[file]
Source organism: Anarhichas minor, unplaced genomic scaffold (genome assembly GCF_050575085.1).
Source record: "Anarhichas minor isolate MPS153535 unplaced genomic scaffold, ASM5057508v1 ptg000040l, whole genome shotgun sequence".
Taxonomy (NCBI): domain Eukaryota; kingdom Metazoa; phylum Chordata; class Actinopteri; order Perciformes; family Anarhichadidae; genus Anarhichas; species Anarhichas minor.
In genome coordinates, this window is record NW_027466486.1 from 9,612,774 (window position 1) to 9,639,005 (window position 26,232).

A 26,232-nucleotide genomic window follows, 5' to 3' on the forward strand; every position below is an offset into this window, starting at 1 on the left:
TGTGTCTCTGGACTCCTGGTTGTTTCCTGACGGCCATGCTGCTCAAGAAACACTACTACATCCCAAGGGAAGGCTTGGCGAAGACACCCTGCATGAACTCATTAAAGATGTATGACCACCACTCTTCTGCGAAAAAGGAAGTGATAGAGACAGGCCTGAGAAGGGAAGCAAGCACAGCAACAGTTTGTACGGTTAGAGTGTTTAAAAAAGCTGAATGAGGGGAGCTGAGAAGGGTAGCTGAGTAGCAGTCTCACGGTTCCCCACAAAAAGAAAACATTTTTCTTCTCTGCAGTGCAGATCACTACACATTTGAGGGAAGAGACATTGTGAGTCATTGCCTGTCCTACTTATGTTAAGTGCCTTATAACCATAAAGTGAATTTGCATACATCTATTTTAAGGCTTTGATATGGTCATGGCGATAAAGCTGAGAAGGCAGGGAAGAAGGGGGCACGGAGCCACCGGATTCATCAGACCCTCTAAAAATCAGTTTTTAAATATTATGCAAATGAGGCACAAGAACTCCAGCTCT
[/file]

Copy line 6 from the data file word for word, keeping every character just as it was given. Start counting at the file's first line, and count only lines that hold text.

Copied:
TGTGTCTCTGGACTCCTGGTTGTTTCCTGACGGCCATGCTGCTCAAGAAACACTACTACATCCCAAGGGAAGGCTTGGCGAAGACACCCTGCATGAACTCATTAAAGATGTATGACCACCACTCTTCTGCGAAAAAGGAAGTGATAGAGACAGGCCTGAGAAGGGAAGCAAGCACAGCAACAGTTTGTACGGTTAGAGTGTTTAAAAAAGCTGAATGAGGGGAGCTGAGAAGGGTAGCTGAGTAGCAGTCTCACGGTTCCCCACAAAAAGAAAACATTTTTCTTCTCTGCAGTGCAGATCACTACACATTTGAGGGAAGAGACATTGTGAGTCATTGCCTGTCCTACTTATGTTAAGTGCCTTATAACCATAAAGTGAATTTGCATACATCTATTTTAAGGCTTTGATATGGTCATGGCGATAAAGCTGAGAAGGCAGGGAAGAAGGGGGCACGGAGCCACCGGATTCATCAGACCCTCTAAAAATCAGTTTTTAAATATTATGCAAATGAGGCACAAGAACTCCAGCTCT